Welcome to the second in a series of author interviews. Today romance author Amelia Bishop shares some insights about character development, her experiences with traditional and self-publishing, and gives us a glimpse into her recent novel Night Vision.
Sarah: So many of your stories have a touch of the supernatural, whether it’s witchcraft or a mythological curse. Is there a reason you’re drawn to add an element of magic to your work?
Amelia: I think it just comes down to fun. Fantasy and Paranormal are my favorite genres to read, largely because I can totally fall into another world when reading them, and I love that. It’s enjoyable to write for the same reasons. When you allow the supernatural to roam free, you create a world with no limits and few rules. Anything can happen. It’s great fun.
It also allows us to explore themes that might be messy or uncomfortable in a “normal” fictional world. I like the Neil Gaiman quote: “Fairy tales are more than true: not because they tell us that dragons exist, but because they tell us that dragons can be beaten.” Fantasy allows us to talk about our “dragons” openly (whatever they may be), and allows us victory over them, and in that way is really so nourishing to us, both as readers and writers.
Sarah: Reading your work, it’s clear that the emotional journey of the characters is the most important part of the book. Do you start each novel with a map of that emotional journey in mind, or do you find it develops as you write?
Amelia: I usually know where I want them to end up, but I don’t have much planned out. I like to make situations occur, and then work through how my characters would react or respond to those situations. Sometimes, those reactions inform new scenes, or inspire new plot directions. I think keeping things open is a good way for me to maintain interest while writing.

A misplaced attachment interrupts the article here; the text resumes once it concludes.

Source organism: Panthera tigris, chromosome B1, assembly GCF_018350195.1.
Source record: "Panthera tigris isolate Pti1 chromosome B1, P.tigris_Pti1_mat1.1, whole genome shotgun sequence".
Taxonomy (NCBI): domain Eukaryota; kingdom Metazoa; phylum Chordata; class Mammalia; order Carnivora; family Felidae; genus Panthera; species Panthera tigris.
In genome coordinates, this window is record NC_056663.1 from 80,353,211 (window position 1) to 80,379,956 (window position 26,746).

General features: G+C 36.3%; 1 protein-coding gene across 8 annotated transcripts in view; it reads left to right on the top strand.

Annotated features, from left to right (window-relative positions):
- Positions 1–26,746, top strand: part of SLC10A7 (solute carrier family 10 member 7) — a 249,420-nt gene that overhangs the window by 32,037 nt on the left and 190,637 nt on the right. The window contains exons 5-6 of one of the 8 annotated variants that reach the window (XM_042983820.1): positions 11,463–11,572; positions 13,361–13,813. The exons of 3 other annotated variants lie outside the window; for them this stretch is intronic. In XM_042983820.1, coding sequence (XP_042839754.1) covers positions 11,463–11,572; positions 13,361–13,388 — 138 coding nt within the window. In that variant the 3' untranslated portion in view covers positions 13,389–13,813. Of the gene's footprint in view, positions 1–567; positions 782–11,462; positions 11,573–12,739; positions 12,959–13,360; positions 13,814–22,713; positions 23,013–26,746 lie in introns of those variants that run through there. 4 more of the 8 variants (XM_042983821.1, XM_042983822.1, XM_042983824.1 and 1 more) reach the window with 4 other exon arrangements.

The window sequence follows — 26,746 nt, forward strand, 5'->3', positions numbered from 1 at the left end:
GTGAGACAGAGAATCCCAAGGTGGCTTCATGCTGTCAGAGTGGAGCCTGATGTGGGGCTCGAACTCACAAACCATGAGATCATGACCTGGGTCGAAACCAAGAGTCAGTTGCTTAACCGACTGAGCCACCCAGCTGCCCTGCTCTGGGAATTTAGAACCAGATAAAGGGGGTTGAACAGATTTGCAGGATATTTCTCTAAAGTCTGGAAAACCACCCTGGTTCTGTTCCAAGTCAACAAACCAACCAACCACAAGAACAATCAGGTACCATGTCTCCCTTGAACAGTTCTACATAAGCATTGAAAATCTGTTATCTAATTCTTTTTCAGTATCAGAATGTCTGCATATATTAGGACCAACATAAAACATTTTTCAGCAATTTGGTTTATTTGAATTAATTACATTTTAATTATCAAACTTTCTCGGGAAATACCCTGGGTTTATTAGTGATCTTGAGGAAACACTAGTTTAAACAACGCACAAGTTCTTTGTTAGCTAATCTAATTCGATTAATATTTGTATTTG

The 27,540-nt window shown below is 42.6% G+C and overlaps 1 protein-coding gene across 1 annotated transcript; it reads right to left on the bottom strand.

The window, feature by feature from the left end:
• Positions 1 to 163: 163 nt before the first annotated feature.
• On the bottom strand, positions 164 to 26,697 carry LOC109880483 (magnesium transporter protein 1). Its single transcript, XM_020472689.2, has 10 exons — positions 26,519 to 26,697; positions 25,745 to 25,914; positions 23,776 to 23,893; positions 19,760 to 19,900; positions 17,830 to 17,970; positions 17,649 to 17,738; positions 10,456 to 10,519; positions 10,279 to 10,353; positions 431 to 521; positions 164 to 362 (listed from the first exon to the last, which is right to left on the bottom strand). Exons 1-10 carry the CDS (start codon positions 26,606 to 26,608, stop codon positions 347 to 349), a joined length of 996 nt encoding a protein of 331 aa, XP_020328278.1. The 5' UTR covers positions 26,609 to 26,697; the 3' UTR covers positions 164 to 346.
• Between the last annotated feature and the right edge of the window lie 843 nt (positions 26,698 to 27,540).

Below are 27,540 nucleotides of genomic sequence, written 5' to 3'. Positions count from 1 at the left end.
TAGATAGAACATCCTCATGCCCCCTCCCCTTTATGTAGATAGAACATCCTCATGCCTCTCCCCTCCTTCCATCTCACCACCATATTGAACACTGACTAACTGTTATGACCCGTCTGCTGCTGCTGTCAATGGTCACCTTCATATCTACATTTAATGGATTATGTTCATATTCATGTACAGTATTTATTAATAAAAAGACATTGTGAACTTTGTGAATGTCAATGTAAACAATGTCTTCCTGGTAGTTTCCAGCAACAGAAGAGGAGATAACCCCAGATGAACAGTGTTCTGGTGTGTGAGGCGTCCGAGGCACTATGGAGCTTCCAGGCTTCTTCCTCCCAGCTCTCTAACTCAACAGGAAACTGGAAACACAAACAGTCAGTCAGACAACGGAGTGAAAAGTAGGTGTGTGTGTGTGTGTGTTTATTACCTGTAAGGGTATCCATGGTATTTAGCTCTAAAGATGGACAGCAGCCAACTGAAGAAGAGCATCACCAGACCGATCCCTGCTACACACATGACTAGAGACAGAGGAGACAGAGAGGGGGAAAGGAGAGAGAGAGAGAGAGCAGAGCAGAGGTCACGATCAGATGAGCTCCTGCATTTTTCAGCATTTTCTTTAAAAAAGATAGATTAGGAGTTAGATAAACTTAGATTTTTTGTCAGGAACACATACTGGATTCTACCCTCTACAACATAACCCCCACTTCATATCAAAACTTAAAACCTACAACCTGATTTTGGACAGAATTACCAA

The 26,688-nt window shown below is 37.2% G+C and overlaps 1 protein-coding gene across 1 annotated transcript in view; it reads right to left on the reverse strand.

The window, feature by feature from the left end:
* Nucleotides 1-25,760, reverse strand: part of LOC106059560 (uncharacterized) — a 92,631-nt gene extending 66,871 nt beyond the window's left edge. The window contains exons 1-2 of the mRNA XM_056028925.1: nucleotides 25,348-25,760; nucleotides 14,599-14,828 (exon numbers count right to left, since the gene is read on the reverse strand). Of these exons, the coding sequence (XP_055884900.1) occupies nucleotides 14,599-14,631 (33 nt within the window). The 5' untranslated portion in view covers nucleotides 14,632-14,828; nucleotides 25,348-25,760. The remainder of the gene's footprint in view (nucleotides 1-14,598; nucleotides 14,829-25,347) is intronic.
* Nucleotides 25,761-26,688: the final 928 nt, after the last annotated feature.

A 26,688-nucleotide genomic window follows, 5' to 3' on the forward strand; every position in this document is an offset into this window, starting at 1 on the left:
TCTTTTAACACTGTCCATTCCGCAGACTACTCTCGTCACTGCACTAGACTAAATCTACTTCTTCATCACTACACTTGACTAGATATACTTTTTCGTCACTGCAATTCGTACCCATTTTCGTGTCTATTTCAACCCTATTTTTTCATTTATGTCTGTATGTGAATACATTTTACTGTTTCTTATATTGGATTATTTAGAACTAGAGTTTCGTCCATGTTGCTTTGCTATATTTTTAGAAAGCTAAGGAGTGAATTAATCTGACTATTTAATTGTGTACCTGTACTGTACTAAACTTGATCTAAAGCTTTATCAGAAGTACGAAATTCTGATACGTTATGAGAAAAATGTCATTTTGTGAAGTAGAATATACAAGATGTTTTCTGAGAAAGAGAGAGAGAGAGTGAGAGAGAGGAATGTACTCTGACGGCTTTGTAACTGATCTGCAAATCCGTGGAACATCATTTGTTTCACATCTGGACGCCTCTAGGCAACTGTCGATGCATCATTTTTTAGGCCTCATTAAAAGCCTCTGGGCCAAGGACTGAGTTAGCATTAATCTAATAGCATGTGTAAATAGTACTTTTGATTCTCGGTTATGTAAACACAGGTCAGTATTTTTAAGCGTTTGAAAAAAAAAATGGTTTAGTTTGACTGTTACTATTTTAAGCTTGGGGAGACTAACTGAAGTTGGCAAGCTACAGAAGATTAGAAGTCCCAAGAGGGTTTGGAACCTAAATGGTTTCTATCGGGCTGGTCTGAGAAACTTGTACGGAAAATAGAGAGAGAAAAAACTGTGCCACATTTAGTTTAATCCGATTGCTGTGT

I also think letting the emotional journey develop in an organic way makes everything read more naturally. Maybe the most important quality a writer possesses is empathy. So, in my opinion, having all the emotional reactions of our characters pre-determined undermines that a little. It’s better to be always in your character’s head, letting your own sense of empathy drive their dialogue and behavior. At least, that’s how I rationalize my lack of planning.
Amelia: I think most humans are drawn to romance. Even those who say they don’t care for it, when you ask what their favorite books are, will rattle off a list of fantasy or history or science fiction stories with strong romantic sub-plots. So I think romance is a natural partner to storytelling.
Romance as a genre is a fantastic place to be a writer. In romance, we can write any type of story – fantasy, paranormal, mystery, historical, contemporary, dark, action/adventure, humor – anything at all. So it allows a lot of variation under one pen name. Also, honestly, romance authors are super supportive of each other, tend to be on the cutting edge of technology, and are generally the most in tune with readers. You won’t find a better genre.